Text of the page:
Whether it's a conversation with a friend, a word that is penned, or a craft that is made, everything we do leaves a stitch in the fabric of time. Join us as we investigate the stitches of the past and present...
"To every thing there is a season, and a time to every purpose under the heaven: ... a time to rend, and a time to sew; a time to keep silence, and a time to speak" (Ecclesiastes 3:1, 7).
I heard my first robin of spring last week. After the
subzero weather and snow we’ve had in southern Ohio, his song was welcome. He
outside the bathroom window. When I looked out, there he was in the neighbor’s
lawn, his red breast a welcome spot of color on the dull grass.
I always thought robins were migratory birds, but when I did
a Google search I discovered while some migrate, many remain in the same place
year round. In winter they form nomadic flocks that travel to where there are fruits
and berries left on trees and shrubs. When spring comes, the flocks break up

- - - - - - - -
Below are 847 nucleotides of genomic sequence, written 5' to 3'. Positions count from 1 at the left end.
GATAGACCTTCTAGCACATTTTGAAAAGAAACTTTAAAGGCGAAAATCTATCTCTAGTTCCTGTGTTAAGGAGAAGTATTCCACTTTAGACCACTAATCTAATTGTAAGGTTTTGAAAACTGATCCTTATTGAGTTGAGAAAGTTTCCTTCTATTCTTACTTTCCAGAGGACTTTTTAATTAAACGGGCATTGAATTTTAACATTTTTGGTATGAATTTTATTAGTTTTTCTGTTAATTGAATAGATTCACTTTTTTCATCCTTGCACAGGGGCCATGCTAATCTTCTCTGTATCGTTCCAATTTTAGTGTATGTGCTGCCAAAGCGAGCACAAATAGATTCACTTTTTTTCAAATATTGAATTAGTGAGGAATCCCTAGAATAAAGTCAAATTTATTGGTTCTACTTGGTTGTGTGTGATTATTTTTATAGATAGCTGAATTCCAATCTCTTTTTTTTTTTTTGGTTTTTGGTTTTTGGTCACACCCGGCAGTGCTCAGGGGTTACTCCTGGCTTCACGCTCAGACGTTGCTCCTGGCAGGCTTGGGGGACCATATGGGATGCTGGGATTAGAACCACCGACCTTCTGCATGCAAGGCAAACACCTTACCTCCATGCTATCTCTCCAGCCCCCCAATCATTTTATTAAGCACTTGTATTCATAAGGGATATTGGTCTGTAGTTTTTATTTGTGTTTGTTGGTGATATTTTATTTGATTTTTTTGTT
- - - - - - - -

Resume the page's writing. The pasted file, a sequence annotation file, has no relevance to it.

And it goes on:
and the robins choose a territory, often where they were the previous year, and
begin defending it in preparation for courting and raising chicks.
While researching the migratory habits of robins I also
discovered some else I never knew. Male robins sing upon reaching the territory
they’ve chosen as their new home. They don’t usually sing when they are in the
winter flocks, because hearing other male birds sing stresses them. Birds sing
and call for a number of reasons: to attract a mate, defend a territory, keep
in touch with family and flock members, warn each other of predators, announce
they have found food, and to welcome the dawn. In fact, near sunrise birds
often sing more loudly and vigorously than they do at any other time of day.
I found this last tidbit of information very interesting. I’m
not usually up at dawn, but I have been awakened on several occasions in the
summer by the birds singing outside my window. In my opinion, it’s a hundred
times better than the alarm clock.
As a vocalist, I can imagine no greater way to express
myself than through song. I wonder how much better our day would go if we, like
the robin, started it with a song. Breaking out in a joyful melody to greet the
day might lift our hearts, soothe our souls, and would, I’m sure, be
appreciated by the Lord.
When we get to the place we’ve chosen as our new home—heaven—I
know we’ll be singing as joyfully as the robin greeting the sunrise. After, all
we’ll be experiencing our own Son Rise. We won’t have to endure long winters.
There will be no more sorrow, no more pain, and our lives will be filled with